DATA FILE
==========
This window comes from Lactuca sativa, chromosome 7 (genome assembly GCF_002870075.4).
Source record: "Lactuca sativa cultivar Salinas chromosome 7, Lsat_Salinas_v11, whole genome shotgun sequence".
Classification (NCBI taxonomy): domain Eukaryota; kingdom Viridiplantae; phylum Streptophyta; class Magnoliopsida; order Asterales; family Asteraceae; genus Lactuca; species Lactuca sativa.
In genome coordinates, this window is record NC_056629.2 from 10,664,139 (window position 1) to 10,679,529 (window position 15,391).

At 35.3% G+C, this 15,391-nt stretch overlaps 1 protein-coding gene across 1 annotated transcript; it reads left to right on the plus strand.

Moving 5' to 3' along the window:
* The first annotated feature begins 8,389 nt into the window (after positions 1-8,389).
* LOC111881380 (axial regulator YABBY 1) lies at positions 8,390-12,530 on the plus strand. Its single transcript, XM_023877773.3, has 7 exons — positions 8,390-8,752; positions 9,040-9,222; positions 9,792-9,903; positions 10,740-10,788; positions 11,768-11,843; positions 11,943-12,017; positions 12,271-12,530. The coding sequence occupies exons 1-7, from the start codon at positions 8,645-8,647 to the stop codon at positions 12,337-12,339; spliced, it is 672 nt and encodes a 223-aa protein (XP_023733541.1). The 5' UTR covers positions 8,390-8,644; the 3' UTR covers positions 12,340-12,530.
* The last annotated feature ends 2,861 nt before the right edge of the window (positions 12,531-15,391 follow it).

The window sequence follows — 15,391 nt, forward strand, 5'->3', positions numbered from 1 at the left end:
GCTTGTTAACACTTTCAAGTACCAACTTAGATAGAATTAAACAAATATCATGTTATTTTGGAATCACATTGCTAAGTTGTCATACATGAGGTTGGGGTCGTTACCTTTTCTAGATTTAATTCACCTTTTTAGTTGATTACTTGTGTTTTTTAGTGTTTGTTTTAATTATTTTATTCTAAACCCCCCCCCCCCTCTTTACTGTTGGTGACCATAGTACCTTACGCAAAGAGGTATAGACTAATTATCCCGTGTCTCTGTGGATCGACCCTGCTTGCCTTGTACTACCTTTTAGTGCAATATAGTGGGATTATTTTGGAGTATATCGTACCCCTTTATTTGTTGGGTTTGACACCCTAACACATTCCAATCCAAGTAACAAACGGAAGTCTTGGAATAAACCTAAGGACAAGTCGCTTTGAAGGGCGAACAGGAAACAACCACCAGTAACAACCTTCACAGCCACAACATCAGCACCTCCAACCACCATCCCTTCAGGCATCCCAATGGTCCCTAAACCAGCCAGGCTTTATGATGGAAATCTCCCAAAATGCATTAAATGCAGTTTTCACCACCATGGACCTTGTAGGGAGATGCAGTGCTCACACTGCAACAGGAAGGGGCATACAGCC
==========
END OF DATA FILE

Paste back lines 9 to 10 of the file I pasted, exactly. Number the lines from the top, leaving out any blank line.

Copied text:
* The last annotated feature ends 2,861 nt before the right edge of the window (positions 12,531-15,391 follow it).

The window sequence follows — 15,391 nt, forward strand, 5'->3', positions numbered from 1 at the left end: